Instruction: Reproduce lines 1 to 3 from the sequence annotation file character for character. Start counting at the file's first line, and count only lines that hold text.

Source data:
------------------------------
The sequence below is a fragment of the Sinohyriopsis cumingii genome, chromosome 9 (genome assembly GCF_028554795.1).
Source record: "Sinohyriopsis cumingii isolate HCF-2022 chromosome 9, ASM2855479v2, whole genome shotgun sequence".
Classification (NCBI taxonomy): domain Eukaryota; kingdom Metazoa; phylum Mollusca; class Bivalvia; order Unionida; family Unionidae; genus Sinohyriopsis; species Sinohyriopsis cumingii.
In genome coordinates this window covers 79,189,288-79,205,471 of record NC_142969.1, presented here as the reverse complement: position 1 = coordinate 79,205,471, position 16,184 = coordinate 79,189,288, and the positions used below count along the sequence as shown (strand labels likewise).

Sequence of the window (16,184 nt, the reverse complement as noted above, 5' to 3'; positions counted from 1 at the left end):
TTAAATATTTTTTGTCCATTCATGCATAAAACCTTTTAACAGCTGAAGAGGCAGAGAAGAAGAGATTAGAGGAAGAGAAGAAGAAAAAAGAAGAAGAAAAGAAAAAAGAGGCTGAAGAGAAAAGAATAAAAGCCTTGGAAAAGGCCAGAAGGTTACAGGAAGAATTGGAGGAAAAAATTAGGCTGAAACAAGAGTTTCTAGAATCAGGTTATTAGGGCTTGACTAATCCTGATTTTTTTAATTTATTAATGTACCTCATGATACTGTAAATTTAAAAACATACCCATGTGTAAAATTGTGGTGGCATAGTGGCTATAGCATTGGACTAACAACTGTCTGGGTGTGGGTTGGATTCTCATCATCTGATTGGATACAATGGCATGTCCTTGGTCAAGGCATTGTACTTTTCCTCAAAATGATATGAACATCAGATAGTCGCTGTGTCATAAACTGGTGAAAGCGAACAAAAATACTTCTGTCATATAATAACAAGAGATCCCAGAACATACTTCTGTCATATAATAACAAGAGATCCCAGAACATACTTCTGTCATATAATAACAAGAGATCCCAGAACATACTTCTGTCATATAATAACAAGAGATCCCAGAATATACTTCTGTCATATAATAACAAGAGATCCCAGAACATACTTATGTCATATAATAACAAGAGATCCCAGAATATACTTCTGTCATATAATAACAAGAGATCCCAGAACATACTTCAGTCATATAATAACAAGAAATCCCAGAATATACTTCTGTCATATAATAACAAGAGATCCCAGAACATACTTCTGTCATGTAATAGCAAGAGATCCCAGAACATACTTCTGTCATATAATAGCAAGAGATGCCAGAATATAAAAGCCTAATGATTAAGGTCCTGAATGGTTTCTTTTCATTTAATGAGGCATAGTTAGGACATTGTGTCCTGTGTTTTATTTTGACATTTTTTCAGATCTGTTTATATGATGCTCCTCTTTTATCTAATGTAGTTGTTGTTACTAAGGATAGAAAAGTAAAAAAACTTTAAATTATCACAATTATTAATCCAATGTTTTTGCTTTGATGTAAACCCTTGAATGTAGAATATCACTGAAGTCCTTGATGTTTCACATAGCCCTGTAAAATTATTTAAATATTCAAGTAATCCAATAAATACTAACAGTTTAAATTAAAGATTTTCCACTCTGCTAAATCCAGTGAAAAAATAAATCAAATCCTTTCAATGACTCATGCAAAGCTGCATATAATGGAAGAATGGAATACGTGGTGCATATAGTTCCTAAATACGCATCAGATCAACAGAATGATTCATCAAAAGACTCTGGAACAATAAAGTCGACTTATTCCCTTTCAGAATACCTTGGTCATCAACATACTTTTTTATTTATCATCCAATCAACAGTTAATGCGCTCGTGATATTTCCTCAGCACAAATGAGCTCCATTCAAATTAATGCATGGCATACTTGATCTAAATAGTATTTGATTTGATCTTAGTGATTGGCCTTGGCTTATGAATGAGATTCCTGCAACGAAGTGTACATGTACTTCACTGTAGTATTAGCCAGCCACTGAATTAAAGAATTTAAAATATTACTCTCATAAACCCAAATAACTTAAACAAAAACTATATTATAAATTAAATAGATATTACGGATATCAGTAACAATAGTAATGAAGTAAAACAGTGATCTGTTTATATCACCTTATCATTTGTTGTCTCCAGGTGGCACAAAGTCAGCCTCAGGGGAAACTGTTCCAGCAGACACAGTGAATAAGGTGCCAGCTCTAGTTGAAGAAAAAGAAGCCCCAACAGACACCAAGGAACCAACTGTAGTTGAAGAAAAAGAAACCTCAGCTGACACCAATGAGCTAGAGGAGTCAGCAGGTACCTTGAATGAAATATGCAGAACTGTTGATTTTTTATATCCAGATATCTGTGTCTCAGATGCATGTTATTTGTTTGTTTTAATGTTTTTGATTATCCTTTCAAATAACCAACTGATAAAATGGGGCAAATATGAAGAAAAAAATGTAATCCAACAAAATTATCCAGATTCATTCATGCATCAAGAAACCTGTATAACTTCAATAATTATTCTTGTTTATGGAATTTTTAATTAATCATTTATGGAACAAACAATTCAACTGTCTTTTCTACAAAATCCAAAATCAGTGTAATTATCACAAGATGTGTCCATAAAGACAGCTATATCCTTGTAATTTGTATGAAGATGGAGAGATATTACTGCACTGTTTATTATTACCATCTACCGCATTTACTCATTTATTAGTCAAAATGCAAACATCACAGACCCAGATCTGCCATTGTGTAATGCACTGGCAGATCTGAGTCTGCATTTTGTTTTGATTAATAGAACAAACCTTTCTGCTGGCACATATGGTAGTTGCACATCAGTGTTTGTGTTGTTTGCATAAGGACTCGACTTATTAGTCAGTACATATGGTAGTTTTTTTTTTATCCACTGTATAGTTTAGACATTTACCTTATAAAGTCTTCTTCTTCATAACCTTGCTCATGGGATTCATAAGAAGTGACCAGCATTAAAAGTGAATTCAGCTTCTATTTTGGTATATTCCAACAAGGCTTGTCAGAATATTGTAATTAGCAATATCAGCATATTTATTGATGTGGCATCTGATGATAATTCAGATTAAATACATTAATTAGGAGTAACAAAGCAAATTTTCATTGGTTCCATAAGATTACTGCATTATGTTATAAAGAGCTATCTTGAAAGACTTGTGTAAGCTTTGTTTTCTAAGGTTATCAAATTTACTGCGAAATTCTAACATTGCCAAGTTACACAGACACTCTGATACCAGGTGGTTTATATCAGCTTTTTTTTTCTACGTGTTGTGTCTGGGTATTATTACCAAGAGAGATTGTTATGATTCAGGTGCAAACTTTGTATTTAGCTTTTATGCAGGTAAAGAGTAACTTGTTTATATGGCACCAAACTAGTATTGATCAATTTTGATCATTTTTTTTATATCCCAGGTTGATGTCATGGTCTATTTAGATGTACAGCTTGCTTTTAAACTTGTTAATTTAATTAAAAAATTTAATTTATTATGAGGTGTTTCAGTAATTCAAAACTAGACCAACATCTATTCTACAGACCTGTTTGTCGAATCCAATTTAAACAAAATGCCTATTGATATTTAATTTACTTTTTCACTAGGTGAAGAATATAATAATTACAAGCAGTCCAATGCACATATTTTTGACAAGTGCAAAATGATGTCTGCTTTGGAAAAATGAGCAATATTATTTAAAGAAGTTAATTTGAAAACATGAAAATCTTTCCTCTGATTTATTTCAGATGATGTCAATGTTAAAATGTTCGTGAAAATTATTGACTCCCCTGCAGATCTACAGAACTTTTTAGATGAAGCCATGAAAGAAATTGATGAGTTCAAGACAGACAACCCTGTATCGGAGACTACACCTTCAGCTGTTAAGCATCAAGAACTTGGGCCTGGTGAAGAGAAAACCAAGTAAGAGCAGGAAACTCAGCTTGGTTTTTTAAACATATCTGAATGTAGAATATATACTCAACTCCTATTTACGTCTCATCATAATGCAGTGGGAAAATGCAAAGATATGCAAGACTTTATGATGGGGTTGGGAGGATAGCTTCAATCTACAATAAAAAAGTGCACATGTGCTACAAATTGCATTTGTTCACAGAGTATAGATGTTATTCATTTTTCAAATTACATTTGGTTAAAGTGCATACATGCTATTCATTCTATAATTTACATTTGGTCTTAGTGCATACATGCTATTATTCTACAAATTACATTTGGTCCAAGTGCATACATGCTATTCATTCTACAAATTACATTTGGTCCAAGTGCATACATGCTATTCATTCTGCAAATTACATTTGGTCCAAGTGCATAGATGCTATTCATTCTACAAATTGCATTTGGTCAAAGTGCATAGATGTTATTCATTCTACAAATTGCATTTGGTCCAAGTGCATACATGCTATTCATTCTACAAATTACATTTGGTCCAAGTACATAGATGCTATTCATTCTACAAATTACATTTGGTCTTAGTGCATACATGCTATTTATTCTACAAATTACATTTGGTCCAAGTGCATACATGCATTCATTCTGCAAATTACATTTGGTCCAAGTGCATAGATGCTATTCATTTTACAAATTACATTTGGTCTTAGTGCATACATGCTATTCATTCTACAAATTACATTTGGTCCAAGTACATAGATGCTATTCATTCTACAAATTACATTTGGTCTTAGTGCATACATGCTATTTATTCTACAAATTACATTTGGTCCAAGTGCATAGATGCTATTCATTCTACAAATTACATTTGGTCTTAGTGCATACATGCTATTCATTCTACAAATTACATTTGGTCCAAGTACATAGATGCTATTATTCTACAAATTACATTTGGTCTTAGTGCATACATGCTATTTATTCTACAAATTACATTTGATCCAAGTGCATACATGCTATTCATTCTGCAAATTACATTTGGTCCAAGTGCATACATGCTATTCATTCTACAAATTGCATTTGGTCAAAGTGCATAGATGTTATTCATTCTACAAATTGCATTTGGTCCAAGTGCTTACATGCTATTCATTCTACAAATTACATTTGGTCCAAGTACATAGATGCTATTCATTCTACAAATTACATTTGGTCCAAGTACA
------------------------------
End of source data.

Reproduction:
The sequence below is a fragment of the Sinohyriopsis cumingii genome, chromosome 9 (genome assembly GCF_028554795.1).
Source record: "Sinohyriopsis cumingii isolate HCF-2022 chromosome 9, ASM2855479v2, whole genome shotgun sequence".
Classification (NCBI taxonomy): domain Eukaryota; kingdom Metazoa; phylum Mollusca; class Bivalvia; order Unionida; family Unionidae; genus Sinohyriopsis; species Sinohyriopsis cumingii.